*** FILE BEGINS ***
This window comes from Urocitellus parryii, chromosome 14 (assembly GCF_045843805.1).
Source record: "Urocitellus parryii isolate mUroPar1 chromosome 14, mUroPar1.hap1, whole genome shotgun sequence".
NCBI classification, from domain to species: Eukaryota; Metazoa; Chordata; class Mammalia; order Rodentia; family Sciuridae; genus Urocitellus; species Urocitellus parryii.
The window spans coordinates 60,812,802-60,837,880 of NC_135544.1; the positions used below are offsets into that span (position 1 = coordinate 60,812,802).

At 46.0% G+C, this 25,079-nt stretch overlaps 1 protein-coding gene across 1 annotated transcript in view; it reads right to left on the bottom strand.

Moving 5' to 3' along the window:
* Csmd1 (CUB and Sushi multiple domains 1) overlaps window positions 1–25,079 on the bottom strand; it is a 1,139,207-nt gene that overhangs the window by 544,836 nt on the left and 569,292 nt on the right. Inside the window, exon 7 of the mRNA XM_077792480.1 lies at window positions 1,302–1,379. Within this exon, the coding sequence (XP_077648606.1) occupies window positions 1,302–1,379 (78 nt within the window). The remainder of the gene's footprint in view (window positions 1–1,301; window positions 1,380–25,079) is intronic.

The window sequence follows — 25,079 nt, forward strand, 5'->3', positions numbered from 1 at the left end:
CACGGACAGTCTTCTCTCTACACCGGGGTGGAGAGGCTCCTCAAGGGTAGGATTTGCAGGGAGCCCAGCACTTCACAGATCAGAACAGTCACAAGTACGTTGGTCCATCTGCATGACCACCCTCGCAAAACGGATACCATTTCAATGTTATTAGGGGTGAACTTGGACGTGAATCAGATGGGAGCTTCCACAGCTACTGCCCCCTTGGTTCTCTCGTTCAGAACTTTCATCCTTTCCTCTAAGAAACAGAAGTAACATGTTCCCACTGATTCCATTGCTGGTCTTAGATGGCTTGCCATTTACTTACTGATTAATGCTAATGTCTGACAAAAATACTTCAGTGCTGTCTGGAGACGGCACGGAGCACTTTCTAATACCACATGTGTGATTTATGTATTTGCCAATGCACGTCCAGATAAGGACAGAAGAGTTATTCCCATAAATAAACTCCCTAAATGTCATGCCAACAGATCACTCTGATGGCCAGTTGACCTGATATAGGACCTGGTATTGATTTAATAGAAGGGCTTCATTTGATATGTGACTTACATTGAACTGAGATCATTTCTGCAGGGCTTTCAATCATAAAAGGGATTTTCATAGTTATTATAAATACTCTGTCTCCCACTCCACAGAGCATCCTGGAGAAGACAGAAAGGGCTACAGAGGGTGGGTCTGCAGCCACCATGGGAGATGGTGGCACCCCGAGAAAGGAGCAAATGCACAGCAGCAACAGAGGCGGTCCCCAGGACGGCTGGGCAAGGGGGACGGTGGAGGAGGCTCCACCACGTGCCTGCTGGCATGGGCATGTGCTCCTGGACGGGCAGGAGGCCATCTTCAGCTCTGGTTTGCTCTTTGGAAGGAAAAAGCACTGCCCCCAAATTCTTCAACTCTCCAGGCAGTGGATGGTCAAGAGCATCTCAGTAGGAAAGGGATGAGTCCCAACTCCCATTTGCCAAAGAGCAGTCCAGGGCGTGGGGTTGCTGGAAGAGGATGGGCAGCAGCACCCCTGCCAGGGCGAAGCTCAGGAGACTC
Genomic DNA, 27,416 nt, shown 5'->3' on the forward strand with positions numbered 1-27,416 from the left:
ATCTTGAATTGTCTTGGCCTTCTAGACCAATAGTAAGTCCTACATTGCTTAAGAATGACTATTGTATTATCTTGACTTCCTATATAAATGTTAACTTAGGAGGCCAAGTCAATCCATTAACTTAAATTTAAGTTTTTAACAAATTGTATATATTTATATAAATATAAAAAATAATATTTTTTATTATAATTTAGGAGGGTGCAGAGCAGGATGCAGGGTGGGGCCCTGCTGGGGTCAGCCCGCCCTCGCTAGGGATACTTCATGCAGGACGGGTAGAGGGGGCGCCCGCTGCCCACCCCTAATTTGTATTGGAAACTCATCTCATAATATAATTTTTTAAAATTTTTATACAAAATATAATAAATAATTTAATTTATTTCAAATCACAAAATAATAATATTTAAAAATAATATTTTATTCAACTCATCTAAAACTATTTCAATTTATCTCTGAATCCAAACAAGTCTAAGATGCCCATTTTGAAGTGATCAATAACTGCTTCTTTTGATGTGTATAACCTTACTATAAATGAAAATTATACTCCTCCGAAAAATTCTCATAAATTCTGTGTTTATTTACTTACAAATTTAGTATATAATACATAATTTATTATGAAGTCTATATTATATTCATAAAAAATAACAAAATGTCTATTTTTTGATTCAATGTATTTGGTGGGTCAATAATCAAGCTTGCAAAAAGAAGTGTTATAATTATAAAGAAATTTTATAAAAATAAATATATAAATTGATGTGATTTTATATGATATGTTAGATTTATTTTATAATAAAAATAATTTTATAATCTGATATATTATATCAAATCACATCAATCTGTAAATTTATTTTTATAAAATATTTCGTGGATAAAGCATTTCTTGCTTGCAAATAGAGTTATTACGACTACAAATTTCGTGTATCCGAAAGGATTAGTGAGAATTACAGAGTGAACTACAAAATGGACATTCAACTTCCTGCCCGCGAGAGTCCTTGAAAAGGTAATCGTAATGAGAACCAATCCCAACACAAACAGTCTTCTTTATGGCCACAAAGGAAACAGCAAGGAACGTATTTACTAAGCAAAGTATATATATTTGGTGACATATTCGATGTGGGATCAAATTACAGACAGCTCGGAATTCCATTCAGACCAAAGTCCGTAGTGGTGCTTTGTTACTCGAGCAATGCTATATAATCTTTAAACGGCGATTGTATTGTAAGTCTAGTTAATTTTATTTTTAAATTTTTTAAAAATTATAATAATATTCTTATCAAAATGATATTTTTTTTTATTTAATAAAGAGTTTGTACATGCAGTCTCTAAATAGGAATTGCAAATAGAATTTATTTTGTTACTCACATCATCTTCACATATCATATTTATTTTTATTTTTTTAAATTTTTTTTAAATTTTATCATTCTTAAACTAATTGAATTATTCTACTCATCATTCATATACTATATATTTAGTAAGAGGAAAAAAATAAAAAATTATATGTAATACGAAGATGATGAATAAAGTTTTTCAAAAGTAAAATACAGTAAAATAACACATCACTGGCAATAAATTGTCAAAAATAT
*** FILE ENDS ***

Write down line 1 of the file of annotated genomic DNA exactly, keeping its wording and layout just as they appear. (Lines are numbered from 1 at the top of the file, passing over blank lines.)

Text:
This window comes from Urocitellus parryii, chromosome 14 (assembly GCF_045843805.1).